This program views New York City as a text to be investigated. Students in the Communities & Organizations in NYC: The Study of a Modern Metropolis Program meet in a classroom at Manhattan Marymount College each Saturday, and after some classroom time, are led by a faculty director to continue class in significant cultural and social places throughout New York. 

Students explore communities and institutions, visit numerous museums as part of the study of the city, and examine the history of institutions and their impact. New York City as an entity is a major focus of the program, as is creative, cultural, personal and professional exploration. 

Each student in the program should expect to spend at least one additional day per week in New York City (or about six additional hours per week) in order to complete required course assignments. Students participating in the optional 1-4 credit course will intern or complete an independent study on their own time. The program comprises two required, three-credit courses and one optional course (1-4 credits).

Faculty Program Leader

Scott Gratson is director of undergraduate studies and director of the Interdisciplinary Communications program. He advises nearly 600 students and coordinates several of the Klein College’s undergraduate, curricular and student affairs initiatives. Gratson teaches in the Department of Strategic and Organizational Communications. His courses include Argumentation, Campaigns and MovementsPersuasion, and Public Speaking. He also originated a course titled New York as Text, which employs New York City as the backdrop of the classroom. In addition to his work in the Klein College of Media and Communication, Gratson also works with Temple’s Trial Advocacy LLM Program. He earned his doctorate at the University of Denver while working as a full-time debate coach and instructor at the Metropolitan State College of Denver.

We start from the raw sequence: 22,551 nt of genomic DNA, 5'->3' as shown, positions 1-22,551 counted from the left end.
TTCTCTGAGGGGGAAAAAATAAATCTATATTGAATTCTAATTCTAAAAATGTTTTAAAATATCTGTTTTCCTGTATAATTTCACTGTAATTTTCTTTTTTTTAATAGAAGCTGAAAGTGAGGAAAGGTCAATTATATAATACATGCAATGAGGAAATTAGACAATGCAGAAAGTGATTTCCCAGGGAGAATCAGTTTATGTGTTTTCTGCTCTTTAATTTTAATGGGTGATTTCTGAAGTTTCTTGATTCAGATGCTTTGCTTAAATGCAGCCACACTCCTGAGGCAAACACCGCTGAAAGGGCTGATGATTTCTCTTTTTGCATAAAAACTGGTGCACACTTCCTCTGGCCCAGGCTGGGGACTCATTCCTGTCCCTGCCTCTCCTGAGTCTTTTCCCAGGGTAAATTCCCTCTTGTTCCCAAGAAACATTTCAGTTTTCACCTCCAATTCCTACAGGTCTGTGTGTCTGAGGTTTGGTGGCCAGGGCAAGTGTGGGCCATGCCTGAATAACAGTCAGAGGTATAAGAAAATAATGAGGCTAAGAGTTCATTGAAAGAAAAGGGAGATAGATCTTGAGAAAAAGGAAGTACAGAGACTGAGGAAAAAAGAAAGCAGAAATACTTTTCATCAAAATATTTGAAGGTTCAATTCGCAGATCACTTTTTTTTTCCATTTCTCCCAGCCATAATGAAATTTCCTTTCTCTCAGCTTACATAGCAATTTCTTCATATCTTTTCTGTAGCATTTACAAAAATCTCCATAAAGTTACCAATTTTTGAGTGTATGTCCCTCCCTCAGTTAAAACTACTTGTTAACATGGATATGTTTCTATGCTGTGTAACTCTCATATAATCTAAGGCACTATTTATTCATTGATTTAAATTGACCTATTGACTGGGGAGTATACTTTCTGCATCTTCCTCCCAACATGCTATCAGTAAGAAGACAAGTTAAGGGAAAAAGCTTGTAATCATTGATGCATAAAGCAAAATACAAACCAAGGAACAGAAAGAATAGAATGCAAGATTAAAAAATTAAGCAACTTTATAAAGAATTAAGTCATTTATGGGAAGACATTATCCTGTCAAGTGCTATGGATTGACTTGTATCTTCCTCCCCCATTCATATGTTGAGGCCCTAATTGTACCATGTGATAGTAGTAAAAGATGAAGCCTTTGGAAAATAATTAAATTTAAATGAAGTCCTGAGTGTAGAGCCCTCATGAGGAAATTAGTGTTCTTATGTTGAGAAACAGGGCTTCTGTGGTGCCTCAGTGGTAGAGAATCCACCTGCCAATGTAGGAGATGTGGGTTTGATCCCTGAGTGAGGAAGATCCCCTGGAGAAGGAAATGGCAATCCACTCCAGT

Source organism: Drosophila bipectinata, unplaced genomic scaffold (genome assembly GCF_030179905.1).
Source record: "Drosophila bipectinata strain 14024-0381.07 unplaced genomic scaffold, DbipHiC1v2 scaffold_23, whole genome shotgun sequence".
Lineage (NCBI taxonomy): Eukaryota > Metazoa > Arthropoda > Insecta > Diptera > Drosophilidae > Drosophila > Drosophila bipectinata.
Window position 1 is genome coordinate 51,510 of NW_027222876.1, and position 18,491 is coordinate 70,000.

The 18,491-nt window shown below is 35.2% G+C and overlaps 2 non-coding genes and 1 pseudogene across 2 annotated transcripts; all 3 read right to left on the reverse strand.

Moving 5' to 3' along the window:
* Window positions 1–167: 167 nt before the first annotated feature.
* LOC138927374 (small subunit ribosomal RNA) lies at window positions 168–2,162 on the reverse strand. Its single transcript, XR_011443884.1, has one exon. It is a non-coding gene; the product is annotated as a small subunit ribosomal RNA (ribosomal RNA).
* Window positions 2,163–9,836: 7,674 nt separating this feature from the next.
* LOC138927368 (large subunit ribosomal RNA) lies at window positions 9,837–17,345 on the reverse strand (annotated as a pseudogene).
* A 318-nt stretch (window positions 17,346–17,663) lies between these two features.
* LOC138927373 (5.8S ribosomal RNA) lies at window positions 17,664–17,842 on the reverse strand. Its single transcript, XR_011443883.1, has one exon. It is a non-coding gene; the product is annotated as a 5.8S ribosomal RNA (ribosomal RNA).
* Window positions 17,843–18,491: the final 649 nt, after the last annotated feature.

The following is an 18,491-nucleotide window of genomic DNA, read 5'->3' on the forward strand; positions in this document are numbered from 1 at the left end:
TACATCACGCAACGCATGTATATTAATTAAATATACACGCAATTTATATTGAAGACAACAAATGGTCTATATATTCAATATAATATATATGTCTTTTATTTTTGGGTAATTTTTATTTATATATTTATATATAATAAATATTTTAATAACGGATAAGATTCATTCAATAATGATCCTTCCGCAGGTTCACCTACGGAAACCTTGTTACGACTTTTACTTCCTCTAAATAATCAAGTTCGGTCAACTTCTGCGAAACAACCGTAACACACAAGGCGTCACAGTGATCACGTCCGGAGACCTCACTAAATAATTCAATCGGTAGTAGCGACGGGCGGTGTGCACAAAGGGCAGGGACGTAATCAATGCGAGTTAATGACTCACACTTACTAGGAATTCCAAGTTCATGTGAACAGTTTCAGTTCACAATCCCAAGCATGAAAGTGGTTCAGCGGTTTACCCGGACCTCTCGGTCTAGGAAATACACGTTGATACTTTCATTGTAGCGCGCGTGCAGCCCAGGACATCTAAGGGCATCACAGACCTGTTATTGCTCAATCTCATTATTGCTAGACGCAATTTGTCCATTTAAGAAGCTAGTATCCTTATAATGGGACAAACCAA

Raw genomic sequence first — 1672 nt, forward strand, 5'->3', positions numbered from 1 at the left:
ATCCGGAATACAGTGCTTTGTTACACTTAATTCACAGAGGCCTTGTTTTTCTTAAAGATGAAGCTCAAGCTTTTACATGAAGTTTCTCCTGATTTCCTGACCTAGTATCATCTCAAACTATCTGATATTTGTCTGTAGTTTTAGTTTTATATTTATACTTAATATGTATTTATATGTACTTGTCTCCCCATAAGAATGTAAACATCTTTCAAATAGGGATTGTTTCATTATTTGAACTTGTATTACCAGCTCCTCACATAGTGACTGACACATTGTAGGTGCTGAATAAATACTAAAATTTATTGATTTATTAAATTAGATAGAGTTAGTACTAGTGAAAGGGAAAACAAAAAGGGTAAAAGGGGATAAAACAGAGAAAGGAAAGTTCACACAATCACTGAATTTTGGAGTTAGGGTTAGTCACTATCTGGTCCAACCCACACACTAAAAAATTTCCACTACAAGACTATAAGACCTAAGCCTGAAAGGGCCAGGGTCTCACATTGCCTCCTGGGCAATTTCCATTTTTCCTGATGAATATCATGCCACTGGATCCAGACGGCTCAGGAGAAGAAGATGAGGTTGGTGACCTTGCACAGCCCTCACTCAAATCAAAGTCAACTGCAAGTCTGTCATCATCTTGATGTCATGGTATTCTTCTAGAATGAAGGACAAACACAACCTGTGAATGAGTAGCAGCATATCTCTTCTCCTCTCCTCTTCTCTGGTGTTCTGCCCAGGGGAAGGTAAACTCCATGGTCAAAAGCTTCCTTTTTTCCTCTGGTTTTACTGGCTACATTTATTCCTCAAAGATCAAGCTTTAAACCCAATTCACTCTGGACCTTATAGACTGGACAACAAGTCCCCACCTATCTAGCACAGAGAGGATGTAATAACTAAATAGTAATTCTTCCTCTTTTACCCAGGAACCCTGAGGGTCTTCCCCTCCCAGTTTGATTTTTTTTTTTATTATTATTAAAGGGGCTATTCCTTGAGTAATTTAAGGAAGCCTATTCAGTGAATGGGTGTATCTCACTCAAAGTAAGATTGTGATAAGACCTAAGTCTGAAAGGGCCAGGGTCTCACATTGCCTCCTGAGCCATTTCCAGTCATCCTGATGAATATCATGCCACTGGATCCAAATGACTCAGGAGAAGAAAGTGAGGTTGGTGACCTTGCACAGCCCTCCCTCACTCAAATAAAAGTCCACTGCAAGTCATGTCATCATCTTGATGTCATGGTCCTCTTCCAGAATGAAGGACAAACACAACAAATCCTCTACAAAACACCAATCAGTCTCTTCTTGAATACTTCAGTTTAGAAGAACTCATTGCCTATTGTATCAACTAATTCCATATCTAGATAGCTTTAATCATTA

Combining his love for New York City and history, Dr. Gratson has volunteered for years as a docent and had helped to coordinate the College Outreach Program for the New-York Historical Society (NYHS), where he also serves on the Friends of The NYHS Board.  He has also serves as the archivist for New York City’s Hetrick-Martin Institute, the home of the Harvey Milk High School and the nation’s oldest and largest LGBTQIA educational services organization. Gratson has been studying the history, culture and impact of New York City since 1988. He is an avid patron of the city’s museums, is proud of his family’s history in Brooklyn and enjoys being a Yankees fan.